Savoring Local Flavors Throughout the Year

By Chef Terri Milligan | September 01, 2013
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farmers market pizza

People always think chefs eat the best. In movies we’re portrayed as busy in our kitchens whipping up creation after creation, fulfilling our senses of smell, taste and sight. It’s true, we are a creative bunch. And, for the past 20 years, I had a lot of fun coming up with new ways to concoct old favorites for my customers. But unfortunately, for myself and my husband, I don’t look like Katherine Heigel in the movie New Year’s Eve or Catherine Zeta Jones in No Reservations. And I’m not whipping up dish after dish yet somehow avoiding to get a speck of food on my white chef coat (or in the case of Ms. Heigel a lovely lavender version). After cooking for the masses, my home kitchen is a completely different story and it’s probably a lot like yours!

The ingredients may be right in front of us, but the clock doesn’t always work in our favor. As chefs, we’re often so busy creating dishes for other people, we forget about cooking for ourselves. That’s when it’s handy to have a back-up of ingredients that can be used to not only put together a fast meal, but one that’s abundant with as many fresh local flavors as our area has to offer. I call this my “Door County winter larder” … items that can be taken out of my freezer at a moment’s notice when I’m longing for a touch of Door County farm market produce. Late summer and early fall provide professional and amateur chefs alike with a multitude of fresh produce right at our finger tips. You can find a community farm market practically every day of the week packed with local farmers selling their fresh bounty right off the field. Talk about “field to table!” You can’t get any fresher or have more fun.

Our local community markets provide prime sites to find farm-to-table produce that can be used immediately and saved for future use. So, when I look out at that first snow of the season, what could be better than a homemade pizza with oven dried local tomatoes and a fresh local herb pesto made in the early fall then frozen for that perfect winter meal?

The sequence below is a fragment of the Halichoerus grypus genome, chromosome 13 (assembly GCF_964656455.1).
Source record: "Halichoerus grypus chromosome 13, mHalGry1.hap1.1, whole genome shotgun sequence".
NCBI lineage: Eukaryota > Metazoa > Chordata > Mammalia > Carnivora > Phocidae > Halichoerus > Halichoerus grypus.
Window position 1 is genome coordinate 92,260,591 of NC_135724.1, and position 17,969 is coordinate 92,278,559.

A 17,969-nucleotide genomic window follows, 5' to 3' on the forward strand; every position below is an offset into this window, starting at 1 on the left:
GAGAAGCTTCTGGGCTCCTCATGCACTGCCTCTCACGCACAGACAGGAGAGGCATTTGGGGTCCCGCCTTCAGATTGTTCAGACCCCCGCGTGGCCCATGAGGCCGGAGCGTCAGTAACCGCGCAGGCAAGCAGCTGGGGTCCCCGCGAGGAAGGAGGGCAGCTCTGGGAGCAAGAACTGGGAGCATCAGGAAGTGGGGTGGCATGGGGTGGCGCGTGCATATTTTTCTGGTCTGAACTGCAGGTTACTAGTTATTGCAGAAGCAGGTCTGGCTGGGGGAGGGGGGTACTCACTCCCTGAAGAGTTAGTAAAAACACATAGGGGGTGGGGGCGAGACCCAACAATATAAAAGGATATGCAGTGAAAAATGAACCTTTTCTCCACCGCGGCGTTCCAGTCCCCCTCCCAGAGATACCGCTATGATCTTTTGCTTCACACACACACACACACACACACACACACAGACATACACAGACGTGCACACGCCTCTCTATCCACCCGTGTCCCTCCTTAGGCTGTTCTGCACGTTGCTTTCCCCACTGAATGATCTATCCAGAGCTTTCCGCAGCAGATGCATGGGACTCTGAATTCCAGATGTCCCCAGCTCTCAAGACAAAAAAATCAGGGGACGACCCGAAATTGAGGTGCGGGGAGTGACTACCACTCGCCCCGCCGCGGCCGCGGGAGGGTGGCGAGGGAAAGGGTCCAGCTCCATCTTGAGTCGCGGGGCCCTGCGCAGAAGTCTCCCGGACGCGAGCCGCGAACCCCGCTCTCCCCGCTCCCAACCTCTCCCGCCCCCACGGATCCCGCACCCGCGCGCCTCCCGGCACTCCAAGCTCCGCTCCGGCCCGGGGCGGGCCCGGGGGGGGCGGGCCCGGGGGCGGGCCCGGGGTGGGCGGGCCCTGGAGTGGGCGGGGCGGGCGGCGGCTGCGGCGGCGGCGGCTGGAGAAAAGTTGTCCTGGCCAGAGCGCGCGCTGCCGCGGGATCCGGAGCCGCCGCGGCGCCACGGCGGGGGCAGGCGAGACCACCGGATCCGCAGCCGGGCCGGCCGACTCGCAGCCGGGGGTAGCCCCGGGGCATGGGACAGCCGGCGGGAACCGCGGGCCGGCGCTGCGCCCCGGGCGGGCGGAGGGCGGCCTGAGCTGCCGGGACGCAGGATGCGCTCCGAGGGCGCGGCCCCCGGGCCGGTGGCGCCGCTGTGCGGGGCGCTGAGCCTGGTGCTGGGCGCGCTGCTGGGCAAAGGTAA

The concept of freezing seasonal items for future use isn’t limited to produce. Flash freezing is common in the fishing industry as well. In Door County, for example, our local fishing companies individually quick freeze the final catch of the season so our local restaurants can serve wonderful whitefish throughout the winter. Fisherman on both coasts often filet their catch on their vessels and “flash freeze” them right on the boat. No loss of taste or freshness. This same concept can be used in creating your own winter larder of favorite produce that can be savored all year long.

My produce hunting list for today includes fresh tomatoes to be oven dried, various herbs and fresh arugula for pesto and some butternut squash, to roast, puree and store for use in one of my favorite winter soups, maple butternut squash bisque. It’s Saturday, so that means the weekly Sister Bay Community Farmers Market on Hwy. 57 is going to serve as my one-stop shop farmer’s supermarket. One hour later, I have two bags overflowing with flavorful fresh produce on my kitchen table.